ESV trailed the index courtesy of materially negative stock selection, although it retains a market-leading long-term track record. The consumer staples, materials and industrials sectors were areas of marked weakness for the portfolio, with steelmaker Thyssenkrupp, a cyclical stock, being a major laggard as its share price was buffeted by macro worries. Elsewhere, Aryzta, a Swiss-Irish baked goods company, lagged on disappointing earnings numbers. In general, the portfolio’s small cap names, which have historically been a meaningful source of outperformance, remained largely out of favour over the period despite compelling valuations.

ECV is a large cap stock-picking strategy that, like its ESV sister strategy, also combines traditional value and quality characteristics and targets companies generating high rates of return on capital employed. Weakness in names such as Thyssenkrupp, Rolls-Royce and Imerys eclipsed strength in holdings in Danone, Wolters Kluwer and Oracle.

After 10 years of a bull market, in order to find significant value fundamental investors are being forced to be contrarian, to own companies that others do not want to own. The valuation disparity between quality and classic value stocks is stretched. In the short term, this leaves the ECV and ESV strategies vulnerable to unpredictable relative performance. Nonetheless, the fund managers believe the latent value in both portfolios to be at multi-year highs.

Our Continental European Fund, which combines a top-down, sector-based approach with bottom-up stock-picking, was hurt by negative stock selection, particularly within the utilities sector where owning EDF was unhelpful, and in materials, where Finnish pulp and paper producer Stora Enso Ojy was the portfolio’s largest individual stock laggard. Sector allocation effects were also unfavourable, most notably being underweight the strong-performing consumer staples sector and overweight the energy sector.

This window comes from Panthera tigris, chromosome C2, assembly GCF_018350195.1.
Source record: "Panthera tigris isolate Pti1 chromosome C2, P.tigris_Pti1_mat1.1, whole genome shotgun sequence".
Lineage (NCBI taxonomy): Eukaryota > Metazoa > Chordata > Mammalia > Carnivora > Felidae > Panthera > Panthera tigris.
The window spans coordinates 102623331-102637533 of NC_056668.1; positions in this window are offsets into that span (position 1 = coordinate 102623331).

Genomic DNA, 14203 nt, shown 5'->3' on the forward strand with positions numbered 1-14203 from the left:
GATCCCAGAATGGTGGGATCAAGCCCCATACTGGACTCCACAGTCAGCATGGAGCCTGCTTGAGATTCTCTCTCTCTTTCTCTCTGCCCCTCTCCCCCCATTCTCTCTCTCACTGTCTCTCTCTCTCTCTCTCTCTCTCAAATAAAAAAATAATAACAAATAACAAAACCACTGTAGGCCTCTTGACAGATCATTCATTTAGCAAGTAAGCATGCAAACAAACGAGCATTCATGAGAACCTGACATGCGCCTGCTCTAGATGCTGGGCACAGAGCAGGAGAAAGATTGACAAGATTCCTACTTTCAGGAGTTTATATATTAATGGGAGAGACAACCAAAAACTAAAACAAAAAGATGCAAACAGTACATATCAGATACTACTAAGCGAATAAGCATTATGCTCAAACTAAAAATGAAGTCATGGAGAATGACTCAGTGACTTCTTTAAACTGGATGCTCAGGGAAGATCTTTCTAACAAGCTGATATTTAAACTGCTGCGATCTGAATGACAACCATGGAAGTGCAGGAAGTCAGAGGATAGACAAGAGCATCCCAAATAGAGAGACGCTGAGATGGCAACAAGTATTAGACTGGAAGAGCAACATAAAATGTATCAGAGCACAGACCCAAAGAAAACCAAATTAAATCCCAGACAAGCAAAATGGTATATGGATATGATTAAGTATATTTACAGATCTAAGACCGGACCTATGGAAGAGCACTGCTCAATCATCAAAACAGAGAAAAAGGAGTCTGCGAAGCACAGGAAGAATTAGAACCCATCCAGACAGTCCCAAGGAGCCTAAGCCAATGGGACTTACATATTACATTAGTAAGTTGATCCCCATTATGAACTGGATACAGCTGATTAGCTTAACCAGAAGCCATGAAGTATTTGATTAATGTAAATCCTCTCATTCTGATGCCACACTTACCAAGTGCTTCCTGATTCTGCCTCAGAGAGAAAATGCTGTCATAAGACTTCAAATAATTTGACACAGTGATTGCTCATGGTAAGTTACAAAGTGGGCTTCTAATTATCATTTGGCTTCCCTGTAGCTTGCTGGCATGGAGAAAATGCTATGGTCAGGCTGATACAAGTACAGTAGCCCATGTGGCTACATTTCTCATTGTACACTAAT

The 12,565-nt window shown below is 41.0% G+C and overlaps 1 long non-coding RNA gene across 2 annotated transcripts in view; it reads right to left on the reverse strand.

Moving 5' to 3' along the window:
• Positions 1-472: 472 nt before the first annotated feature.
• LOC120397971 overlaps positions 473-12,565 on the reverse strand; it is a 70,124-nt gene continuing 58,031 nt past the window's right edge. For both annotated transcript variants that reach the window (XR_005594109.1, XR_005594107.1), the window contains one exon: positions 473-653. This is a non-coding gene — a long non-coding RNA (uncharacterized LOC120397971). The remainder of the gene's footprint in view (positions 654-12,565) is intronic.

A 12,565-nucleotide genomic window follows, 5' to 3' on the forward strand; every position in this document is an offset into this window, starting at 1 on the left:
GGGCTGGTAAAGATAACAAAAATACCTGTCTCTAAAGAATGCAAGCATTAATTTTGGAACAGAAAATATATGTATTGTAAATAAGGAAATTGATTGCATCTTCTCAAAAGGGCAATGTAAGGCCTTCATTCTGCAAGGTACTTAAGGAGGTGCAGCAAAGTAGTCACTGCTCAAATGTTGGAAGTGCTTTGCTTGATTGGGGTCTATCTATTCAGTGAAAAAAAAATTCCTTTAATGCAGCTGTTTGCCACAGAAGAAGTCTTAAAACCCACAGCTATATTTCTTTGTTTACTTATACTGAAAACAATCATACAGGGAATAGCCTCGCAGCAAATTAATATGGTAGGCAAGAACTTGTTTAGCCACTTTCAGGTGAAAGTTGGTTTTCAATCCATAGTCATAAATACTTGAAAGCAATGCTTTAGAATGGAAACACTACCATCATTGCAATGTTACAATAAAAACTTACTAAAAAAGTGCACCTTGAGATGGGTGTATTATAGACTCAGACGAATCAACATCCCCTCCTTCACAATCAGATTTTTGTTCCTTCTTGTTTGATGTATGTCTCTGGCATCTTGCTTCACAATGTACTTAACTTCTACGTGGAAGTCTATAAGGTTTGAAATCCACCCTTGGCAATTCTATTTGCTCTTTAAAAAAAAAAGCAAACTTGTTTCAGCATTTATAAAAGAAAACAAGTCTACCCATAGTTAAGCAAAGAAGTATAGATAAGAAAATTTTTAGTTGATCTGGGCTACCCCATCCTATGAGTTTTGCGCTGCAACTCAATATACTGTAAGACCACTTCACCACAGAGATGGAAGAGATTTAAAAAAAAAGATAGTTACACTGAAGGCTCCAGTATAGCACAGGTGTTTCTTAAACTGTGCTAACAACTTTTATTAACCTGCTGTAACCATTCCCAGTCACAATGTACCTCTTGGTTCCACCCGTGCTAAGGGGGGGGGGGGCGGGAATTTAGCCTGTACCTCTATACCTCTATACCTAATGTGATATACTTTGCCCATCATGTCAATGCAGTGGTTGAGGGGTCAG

Many investors chose to reduce their exposure to European markets because of the Continent’s lacklustre growth outlook and continued political uncertainty, with further political instability and the protracted Brexit negotiations continuing to undermine investor appetite for European equities. Coupled with the adverse performance of our European strategies, these asset allocation calls contributed to a highly disappointing picture on flows. The European Select Values and Continental European strategies experienced net outflows of £768 million and £612 million respectively, while the European Concentrated Value strategy had a more muted £146 million net outflow.

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MSCI Europe Total Return Index (net dividends reinvested, in Euro)

Fund Fact Sheets

Fund Name Fund Fact Sheet
JOHCM Continental European Fund View the latest fact sheet
JOHCM European Concentrated Value Fund View the latest fact sheet
JOHCM European Select Values Fund View the latest fact sheet